This summer, the LEGO City airport gets a huge update, including a variety of new airplanes. But before you grab any of the new sets from a store shelf, are you sure your airport facility is equipped well enough? In case it isn't, take a look at this inconspicuous workhorse by EROL.
“Goliath” is an amazingly compact and well-thought aircraft tug. A Power Fuctions connector and an IR reciver on the top of the vehicle gives out its main function – it can be remotely controlled. The heart of the tug is an M-motor, which is not the most powerful one, but thanks to a low gear it is able to tow up to 1.5 kg (3.3 lbs). But my favourite touch is a couple of red Light & Sound flashing lights. This piece is about 25 years old, but it looks awesome even in modern creations. And here is a short video of the tug in action:
A LEGO store in the Netherlands has released high-res photos of a bunch of sets scheduled for release later this year, including sets from Star Wars, Marvel, DC, the new Volcano Explorers sub-theme from LEGO City, and Friends. (Via Brickset.)
75157 Captain Rex’s AT-TE from Star Wars: Rebels appears to include the ever-popular clone trooper in retirement.
Spider-Man may be joining the Avengers with Captain America: Civil War, but he still gets his own, separate line of LEGO sets. The largest is 76057 Web Warriors Ultimate Bridge Battle.
Next in the lineup of LEGO revealed at Toy Fair in New York today is 2016’s allotment of the perennial favorite, City. These new sets will be available in August. Of particular interest is LEGO’s new big City line, featuring a volcano research team. There are five sets to the new theme, each with a brilliant helping of lime green. New for this fall is also a theme centered around the LEGO City Airport, as well as a fun people pack, featuring a new minifig wheelchair and a new minifig baby.
Toy Fair in New York City in mid-February is usually the first time each year when LEGO unveils its planned sets for the summer and fall. However, Toy Fair NYC is preceded by industry events in London and Nuremburg, where often LEGO puts small signs banning photography next to some of its new sets while showcasing them at a public event. This tactic is apparently proving particularly ineffective this year, as numerous photographs continue to emerge from both shows, such as the LEGO Technic 42056 Porsche test car set revealed earlier this week (in that video, the LEGO rep is clearly pointing things out to the camera, so they’re obviously ok with some photography).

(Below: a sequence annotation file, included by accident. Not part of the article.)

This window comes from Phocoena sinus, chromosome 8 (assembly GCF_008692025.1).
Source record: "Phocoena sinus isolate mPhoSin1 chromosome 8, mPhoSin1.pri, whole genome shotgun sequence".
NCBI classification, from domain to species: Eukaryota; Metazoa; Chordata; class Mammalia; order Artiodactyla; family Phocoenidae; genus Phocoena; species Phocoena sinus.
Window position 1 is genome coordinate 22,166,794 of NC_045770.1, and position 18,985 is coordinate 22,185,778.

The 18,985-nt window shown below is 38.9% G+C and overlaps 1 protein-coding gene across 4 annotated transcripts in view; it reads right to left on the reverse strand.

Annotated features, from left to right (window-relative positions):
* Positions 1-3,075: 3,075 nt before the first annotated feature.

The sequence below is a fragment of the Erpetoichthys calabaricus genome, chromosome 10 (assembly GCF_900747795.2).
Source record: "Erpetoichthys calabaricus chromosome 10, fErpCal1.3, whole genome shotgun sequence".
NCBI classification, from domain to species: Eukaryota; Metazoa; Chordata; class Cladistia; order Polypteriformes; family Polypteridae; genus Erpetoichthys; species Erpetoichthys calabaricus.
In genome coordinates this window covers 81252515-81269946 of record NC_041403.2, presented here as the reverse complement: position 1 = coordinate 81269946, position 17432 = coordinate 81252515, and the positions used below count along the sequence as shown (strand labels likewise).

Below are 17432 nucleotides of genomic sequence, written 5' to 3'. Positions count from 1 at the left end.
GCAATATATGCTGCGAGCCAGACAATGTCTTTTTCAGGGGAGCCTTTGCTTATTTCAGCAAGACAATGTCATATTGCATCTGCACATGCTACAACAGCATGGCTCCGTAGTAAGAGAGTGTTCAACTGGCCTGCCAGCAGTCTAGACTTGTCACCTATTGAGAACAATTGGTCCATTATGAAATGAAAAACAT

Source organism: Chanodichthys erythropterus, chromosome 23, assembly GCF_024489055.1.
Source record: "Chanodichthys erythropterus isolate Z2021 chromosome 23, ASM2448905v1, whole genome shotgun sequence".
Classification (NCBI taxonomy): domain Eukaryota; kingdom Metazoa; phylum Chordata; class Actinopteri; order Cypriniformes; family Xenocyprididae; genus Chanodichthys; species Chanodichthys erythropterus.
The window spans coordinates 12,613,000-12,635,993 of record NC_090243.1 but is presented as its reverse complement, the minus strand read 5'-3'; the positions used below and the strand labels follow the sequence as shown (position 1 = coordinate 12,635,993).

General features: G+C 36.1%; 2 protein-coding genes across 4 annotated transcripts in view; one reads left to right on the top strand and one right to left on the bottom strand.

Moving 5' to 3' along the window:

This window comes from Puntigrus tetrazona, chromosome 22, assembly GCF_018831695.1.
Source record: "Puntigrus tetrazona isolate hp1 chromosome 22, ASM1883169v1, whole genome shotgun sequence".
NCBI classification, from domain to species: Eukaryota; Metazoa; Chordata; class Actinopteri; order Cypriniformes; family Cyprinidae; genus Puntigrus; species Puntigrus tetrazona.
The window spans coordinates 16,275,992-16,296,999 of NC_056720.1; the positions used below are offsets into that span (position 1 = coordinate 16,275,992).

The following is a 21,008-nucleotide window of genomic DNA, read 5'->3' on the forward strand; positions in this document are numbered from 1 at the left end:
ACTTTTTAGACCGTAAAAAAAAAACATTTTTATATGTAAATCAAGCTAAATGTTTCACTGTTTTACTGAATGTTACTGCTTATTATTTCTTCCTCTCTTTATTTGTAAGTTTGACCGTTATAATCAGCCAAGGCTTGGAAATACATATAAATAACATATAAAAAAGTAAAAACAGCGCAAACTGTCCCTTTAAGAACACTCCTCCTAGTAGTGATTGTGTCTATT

TBB and other LEGO news sites like FBTB will have full, professional coverage of New York Toy Fair in a couple of weeks, but in the meantime, here are a few highlights from London and Nuremburg, given LEGO’s apparent change in policy and public unveiling schedule.
Brickset has just posted box photos (photos of boxes, not the official high-res box art) for a number of summer 2016 LEGO sets. Making the rounds of news outlets this week is 60134 Fun at the Park, a LEGO City minifig-oriented set that features a minifig in a brand new LEGO wheelchair, a new LEGO baby, and the hotdog bun first noticed in the forthcoming LEGO Angry Birds sets — plus a whole bunch of useful new minifigs.
Following our previous story about rough pictures taken of the German LEGO catalogue for 2016, we now have the genuine article from LEGO in PDF form, this time in English.
This is a carbon copy of the printed catalogues that will appear in stores. There are dozens of new sets, including a new wave of Elves featuring dragons, plenty of new City, Creator, and Friends sets, new Batman V Superman and Marvel pantheon Superhero sets, and a lot more.